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Nov. 4, 2021, 11:30 a.m. EDT

‘Trying to strangle local governments’: What happens when states and their cities become adversaries?

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Andrea Riquier

Last September, presenting his proposed 2021 municipal budget , Milwaukee Mayor Tom Barrett laid out a somber picture of his city’s finances.

Even before COVID-19 hit, Barrett said, “our budget challenges reached a crescendo.” Just weeks earlier, the city sustained a debt-rating downgrade, in part because it was spending down reserves.

“We’ve [spent those reserves] to maintain our vital services without any growing revenue,” Barrett continued. “This, of course, is a direct result of our relationship with the state of Wisconsin and legislature in particular.”

The state’s revenue had increased 61% over the past two decades, yet Milwaukee would receive $272 million in 2021, less than the $284 million the state shared in 2003 , when the city’s general fund was 25% smaller.

Over the years, Barrett has given up on securing a bigger slice of state revenue and has focused more of his efforts on trying to raise revenue locally. “Finally I said, please take the handcuffs off and let me generate revenue from sales tax,” he said in an interview with MarketWatch.

But the state legislature, citing an opposition on principle to raising taxes, won’t allow that. As its income dwindles, Milwaukee has lost 160 sworn police officers, or nearly 10% of its force, over the past few years.  

“Without a doubt, the most effective defunder of the police in Wisconsin is the Republican-led legislature,” Barrett, a Democrat in office since 2004, told MarketWatch. “I’ve been arguing for years to give me more resources. They’re essentially trying to strangle local governments.”

It’s not unusual for a state legislature to set limits on what cities can do. In the American system of federalism, cities are subsidiaries of the state, and plenty of states have restrictions in place similar to the one Barrett struggles with. But the issue, sometimes called “pre-emption,” is getting more attention as some statehouse moves are increasingly seen as being motivated by politics, or even a racial enmity.

A 2018 National League of Cities report noted that state legislatures had used pre-emption more aggressively in recent years. “Explanations for this increase include lobbying efforts by special interests, spatial sorting of political preferences between urban and rural areas, and single-party dominance in most state governments,” the report said.

More to the point, the report noted, “Recent pre-emption has pitted rural- and suburban-dominated state legislatures against cities with large populations of low wage earners and ethnic minorities.”

Milwaukee is a majority-minority city, according to data from the Census Bureau , and about 25% of its residents live below the poverty line. It votes decisively Democratic . The state legislature, in contrast, is heavily Republican , and overwhelmingly white. (In last November’s elections, Democratic candidates for the state Senate and Assembly won 47% and 46% of all votes, respectively, but secured just 38% of seats in each chamber. )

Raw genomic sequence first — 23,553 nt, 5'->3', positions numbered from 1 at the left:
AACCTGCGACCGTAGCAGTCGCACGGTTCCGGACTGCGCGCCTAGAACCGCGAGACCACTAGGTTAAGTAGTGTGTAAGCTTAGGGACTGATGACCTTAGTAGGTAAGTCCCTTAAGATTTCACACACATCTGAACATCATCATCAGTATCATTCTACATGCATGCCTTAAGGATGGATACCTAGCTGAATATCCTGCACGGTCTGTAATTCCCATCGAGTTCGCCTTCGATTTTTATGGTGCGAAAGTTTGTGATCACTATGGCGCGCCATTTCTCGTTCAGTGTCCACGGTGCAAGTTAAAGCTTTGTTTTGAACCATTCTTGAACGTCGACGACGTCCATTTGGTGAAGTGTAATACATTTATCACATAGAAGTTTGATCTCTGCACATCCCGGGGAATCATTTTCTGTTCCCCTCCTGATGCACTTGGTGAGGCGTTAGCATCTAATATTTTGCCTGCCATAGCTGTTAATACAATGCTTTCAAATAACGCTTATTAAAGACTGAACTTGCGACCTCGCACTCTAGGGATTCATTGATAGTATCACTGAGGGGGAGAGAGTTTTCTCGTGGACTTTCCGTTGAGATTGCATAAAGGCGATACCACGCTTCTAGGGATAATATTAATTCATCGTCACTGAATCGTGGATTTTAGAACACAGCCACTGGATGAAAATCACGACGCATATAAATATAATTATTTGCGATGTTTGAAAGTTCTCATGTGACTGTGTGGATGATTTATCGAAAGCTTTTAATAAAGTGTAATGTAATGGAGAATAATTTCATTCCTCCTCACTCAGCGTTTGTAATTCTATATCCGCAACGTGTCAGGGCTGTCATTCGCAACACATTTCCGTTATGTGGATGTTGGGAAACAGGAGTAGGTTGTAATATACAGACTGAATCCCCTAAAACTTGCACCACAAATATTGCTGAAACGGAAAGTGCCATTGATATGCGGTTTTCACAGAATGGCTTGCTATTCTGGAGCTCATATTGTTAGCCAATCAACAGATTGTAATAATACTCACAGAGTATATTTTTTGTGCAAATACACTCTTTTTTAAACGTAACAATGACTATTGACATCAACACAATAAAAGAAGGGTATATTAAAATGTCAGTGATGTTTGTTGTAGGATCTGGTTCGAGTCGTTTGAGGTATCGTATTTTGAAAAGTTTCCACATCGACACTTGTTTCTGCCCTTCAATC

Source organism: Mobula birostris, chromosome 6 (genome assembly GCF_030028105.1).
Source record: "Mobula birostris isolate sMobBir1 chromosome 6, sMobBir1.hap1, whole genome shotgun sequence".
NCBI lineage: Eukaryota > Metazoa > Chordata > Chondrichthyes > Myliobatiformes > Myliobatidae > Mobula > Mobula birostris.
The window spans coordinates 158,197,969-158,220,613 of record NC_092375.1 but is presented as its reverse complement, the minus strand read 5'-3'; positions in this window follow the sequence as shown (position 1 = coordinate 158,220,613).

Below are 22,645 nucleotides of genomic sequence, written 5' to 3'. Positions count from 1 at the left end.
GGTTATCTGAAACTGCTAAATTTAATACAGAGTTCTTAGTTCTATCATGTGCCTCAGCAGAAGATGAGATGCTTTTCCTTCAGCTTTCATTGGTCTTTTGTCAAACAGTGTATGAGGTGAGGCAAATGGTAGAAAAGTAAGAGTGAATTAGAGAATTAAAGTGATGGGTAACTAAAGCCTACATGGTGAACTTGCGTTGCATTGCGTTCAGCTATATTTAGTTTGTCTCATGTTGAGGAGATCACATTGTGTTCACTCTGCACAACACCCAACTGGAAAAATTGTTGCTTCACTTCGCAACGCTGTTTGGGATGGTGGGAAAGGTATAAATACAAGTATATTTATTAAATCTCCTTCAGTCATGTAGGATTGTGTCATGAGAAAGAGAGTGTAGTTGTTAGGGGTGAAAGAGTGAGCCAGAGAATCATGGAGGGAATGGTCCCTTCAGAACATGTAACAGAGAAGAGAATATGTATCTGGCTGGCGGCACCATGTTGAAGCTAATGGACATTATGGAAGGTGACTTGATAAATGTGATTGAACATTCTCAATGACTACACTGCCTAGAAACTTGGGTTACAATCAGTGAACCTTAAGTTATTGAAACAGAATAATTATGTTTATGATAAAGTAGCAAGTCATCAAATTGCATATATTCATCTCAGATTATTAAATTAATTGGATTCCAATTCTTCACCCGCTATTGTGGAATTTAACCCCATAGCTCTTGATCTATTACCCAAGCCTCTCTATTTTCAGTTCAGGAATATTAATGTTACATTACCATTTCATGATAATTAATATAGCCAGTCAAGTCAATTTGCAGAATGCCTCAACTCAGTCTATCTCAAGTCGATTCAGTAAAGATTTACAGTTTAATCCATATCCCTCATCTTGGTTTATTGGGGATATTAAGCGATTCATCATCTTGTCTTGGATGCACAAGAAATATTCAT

Asked whether he thought the legislature’s actions were racially motivated, Barrett said, “I hope not. I think it’s a winning political philosophy for the rest of the state to be pitted against Milwaukee and Madison,” which also leans Democratic but is much whiter.

“Pre-emption happens all the time,” said Matt Fabian, a partner with Municipal Market Analytics. “It becomes an issue when nonrational reasons drive decisions or where the state sees the city or its residents as an adversary. There can be a certain tribalism that hinges on race or how people vote.”

Fabian, whose firm offers research for municipal bondholders, calls politically motivated pre-emption “an underappreciated risk in the muni-bond market. In general when cities default it’s less about finances and more about what the state does to not help the city navigate a situation. The political factor, the relationship and potential antagonism between a city and its state, is widely underinvestigated.”

Municipal-bond defaults are vanishingly rare , but conflict between city and state is a common thread in many recent episodes of municipal distress, which have often occurred in places where the city’s residents are primarily Black.

Many public-finance observers believe Detroit was hustled into its 2013 bankruptcy by a state government intent on imposing its will on the citythe same dynamic that caused years of financial distress and a public health emergency in Flint, Mich.

From the archives (July 2013): Detroit’s Chapter 9 filing sets stage for biggest-ever U.S. municipal bankruptcy

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